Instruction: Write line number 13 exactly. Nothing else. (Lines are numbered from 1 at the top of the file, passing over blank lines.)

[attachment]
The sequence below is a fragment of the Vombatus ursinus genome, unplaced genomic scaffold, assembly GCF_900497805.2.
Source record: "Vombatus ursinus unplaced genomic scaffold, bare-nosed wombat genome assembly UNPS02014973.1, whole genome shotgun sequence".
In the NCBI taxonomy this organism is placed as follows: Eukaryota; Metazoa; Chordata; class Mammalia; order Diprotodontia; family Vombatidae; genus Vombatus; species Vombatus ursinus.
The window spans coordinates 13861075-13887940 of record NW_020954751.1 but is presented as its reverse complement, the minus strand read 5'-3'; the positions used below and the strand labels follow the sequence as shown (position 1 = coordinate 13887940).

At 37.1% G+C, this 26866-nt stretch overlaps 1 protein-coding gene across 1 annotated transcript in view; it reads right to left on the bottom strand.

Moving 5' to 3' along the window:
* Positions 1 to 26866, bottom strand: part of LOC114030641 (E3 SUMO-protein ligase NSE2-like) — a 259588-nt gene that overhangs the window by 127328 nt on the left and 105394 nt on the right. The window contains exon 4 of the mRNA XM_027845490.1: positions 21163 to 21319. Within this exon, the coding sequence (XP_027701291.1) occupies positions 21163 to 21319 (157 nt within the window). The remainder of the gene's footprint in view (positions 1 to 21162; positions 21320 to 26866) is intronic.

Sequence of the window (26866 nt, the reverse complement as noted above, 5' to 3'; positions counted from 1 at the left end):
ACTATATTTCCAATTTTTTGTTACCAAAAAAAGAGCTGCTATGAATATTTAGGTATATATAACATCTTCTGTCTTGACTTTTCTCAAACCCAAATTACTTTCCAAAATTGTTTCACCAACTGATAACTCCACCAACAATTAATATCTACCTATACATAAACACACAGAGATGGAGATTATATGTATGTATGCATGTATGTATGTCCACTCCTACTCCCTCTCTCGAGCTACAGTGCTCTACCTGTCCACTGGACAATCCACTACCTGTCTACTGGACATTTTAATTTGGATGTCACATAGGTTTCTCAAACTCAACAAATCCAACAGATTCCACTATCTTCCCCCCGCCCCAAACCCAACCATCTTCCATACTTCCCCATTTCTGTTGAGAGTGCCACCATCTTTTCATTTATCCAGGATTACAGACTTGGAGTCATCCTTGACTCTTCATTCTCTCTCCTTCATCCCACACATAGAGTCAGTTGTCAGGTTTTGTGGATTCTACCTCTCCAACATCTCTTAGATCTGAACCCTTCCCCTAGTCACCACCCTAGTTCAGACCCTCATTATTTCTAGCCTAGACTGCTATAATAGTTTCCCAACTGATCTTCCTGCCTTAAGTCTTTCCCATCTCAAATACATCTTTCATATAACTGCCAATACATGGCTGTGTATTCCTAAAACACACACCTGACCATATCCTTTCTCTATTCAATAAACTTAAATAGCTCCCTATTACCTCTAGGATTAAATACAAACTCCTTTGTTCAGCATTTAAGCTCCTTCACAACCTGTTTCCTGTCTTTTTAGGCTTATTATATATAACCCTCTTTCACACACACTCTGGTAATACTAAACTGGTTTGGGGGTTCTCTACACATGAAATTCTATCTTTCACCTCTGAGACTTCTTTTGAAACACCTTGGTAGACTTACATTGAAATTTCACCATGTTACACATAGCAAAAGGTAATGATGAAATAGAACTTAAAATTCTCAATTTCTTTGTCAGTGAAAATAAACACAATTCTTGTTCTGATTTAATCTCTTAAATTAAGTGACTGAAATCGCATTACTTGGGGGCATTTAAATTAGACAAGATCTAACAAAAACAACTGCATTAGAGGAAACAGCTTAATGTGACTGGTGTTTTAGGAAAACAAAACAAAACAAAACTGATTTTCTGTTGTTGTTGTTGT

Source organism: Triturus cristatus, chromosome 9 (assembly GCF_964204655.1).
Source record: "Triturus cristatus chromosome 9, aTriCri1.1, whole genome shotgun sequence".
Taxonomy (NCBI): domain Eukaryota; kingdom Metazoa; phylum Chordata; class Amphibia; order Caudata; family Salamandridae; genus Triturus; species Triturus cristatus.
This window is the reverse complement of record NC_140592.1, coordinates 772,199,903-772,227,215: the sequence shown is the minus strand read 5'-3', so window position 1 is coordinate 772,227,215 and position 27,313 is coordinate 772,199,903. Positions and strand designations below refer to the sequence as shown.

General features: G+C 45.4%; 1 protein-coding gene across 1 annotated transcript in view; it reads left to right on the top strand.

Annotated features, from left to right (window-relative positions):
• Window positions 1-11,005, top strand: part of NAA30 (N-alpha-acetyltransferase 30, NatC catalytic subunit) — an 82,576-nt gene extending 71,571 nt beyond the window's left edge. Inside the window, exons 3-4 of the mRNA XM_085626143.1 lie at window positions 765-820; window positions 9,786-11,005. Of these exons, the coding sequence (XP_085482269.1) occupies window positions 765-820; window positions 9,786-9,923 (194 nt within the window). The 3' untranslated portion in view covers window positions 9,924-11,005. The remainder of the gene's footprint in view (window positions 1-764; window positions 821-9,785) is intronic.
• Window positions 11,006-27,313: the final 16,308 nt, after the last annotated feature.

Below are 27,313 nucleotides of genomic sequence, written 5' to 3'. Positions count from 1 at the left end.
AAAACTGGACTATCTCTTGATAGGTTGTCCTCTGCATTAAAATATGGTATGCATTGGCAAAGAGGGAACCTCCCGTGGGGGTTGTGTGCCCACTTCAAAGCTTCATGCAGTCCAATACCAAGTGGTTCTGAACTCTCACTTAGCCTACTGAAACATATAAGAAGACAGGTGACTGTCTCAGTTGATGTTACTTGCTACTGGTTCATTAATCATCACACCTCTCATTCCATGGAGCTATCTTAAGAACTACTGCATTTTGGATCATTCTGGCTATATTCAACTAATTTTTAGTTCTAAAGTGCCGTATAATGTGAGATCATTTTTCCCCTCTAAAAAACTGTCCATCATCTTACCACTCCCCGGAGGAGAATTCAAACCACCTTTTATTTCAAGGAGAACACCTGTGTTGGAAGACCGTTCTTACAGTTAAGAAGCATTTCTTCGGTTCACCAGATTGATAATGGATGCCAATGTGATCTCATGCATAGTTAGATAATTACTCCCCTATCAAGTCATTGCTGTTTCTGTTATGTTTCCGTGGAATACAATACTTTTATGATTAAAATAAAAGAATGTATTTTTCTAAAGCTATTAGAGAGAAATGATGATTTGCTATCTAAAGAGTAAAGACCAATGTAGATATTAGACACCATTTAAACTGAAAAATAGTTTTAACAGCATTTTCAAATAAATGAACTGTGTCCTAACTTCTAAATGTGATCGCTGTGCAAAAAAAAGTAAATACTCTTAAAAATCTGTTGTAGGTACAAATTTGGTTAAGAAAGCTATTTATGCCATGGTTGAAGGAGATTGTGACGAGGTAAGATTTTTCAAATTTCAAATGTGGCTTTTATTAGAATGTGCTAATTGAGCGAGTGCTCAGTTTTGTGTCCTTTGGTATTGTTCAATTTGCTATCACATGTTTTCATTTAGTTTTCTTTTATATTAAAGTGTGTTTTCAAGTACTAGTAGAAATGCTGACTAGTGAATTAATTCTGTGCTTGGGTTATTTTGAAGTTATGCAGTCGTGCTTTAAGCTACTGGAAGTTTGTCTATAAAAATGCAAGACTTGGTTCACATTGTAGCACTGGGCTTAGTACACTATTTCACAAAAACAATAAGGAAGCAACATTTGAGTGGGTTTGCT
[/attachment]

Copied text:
This window is the reverse complement of record NC_140592.1, coordinates 772,199,903-772,227,215: the sequence shown is the minus strand read 5'-3', so window position 1 is coordinate 772,227,215 and position 27,313 is coordinate 772,199,903. Positions and strand designations below refer to the sequence as shown.